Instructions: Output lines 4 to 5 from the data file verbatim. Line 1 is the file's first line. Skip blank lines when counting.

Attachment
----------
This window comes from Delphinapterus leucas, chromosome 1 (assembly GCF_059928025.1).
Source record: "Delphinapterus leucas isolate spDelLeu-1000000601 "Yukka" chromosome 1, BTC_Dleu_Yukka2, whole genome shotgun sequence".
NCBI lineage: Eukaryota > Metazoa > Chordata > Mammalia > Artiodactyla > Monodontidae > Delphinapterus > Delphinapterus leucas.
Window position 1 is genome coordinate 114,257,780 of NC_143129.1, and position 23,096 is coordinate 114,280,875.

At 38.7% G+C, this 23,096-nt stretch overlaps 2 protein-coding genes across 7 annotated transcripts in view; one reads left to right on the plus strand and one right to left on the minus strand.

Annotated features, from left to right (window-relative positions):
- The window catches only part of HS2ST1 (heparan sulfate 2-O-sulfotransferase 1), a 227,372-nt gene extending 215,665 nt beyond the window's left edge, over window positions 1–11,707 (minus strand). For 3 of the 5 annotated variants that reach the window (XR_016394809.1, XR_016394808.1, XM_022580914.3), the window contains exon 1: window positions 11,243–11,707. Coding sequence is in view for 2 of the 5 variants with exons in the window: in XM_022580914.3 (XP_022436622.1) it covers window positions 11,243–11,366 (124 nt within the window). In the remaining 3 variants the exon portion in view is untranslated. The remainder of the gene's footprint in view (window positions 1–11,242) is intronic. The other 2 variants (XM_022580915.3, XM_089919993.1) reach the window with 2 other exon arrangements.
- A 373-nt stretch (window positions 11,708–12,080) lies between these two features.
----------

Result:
Window position 1 is genome coordinate 114,257,780 of NC_143129.1, and position 23,096 is coordinate 114,280,875.

At 38.7% G+C, this 23,096-nt stretch overlaps 2 protein-coding genes across 7 annotated transcripts in view; one reads left to right on the plus strand and one right to left on the minus strand.